In September, Gov. Jon Corzine gave an interesting answer to a question posed by PolitickerNJ.com: "If I stand for reelection, I will be held very specifically accountable," he said.
Two months later and just under two years into his first term in office, that prospect remains an "if," even as observers speculate to no end about whether he will and, if he does, the tough fight that could ensue between him and U.S. Attorney Christopher Christie, the presumptive Republican favorite.
"I think you cross that bridge at a different point in time. I‘m not at the half-way mark, even today. People have been writing half way mark stories for six months, and quite honestly we aren't even there yet," said Corzine, who later added "I didn't enter this limiting myself to four years, and none of my thinking on that has changed."
But Corzine is willing to end the speculation that he might leave office and take a presidential cabinet position should his chosen candidate, Hillary Clinton, win the election next November. Not even as Secretary of the Treasury – the one office some observers think he'd consider.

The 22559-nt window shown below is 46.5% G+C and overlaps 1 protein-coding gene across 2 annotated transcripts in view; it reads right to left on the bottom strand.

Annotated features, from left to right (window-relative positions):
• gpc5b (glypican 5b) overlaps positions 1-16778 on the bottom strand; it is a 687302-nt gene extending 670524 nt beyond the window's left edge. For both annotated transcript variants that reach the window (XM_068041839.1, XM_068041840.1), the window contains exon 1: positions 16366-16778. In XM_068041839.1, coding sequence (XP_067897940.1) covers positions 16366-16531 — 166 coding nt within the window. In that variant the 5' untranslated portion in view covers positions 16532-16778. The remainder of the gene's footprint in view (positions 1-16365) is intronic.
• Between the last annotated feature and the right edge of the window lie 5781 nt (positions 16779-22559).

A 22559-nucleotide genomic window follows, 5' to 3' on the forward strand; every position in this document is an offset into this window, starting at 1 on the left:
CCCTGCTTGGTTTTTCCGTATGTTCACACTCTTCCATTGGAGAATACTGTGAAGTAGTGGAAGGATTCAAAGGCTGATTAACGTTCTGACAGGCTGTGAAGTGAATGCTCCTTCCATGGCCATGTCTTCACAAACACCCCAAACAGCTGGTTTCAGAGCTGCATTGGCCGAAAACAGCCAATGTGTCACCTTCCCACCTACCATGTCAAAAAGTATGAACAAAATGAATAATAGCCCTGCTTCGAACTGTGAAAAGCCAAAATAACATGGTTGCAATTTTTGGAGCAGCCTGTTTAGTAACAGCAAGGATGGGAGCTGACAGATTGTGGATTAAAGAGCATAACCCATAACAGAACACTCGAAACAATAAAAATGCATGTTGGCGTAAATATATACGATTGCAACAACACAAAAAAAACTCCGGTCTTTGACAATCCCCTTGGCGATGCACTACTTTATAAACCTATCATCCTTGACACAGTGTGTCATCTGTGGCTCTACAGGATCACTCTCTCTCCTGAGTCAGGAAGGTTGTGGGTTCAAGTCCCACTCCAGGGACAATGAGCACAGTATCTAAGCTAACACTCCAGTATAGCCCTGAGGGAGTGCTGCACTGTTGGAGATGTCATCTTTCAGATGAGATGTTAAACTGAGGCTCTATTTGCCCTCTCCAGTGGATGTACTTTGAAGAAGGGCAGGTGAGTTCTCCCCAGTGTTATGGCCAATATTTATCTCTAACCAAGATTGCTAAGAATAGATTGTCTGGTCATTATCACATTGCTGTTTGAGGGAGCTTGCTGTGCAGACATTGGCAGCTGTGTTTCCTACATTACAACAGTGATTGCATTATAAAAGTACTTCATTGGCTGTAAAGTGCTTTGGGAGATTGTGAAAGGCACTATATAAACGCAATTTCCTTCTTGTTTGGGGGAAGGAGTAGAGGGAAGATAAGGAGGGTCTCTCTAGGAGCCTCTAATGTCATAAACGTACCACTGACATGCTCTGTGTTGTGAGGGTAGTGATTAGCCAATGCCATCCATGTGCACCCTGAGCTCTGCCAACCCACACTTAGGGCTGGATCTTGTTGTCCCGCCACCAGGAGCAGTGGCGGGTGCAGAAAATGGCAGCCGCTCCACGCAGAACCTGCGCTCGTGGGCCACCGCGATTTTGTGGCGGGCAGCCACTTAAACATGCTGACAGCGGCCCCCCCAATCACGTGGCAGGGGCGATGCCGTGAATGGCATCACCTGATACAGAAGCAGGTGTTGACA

Actually, Corzine said, if he lusts after any Washington position, it would be Chairman of the Federal Reserve. But he thinks that former New Jerseyan Ben Bernanke is doing a pretty good job there and, besides, the position won't open back up until 2010.
"I have zero expectation or desire to return to Washington. Nobody is ever going to say never, but that's not my objective, and I don't think that's at all probable," said Corzine. "You can swat that down as far as I'm concerned. I'd rather be governor."
Naturally, since Corzine hasn't made up his own mind about whether he'll seek reelection, he won't comment on the potential match against Christie that has so many reporters hankering for a good fight.
And Corzine disappoints if you're expecting him to take a jab at Christie for the recent controversy involving his hiring of the law firm of John Ashcroft, who was his boss back when he was still Attorney General, to a federal oversight position that could earn him as much as $52 million.
But Corzine acknowledged validity to some of the concerns recently expressed by Democratic U.S. Reps. Frank Pallone and Bill Pascrell over the type of deferred prosecution arrangements that create oversight positions like the one given to Ashcroft.
"First of all, I don't really think it serves either the effectiveness of the U.S. Attorney or my effectiveness to even get into discussing that issue," said Corzine. "Second of all, it is probably a fair question on some general context how deferred prosecution agreements work, and he's not the only U.S. Attorney that has used these arrangements, and I'll leave it there."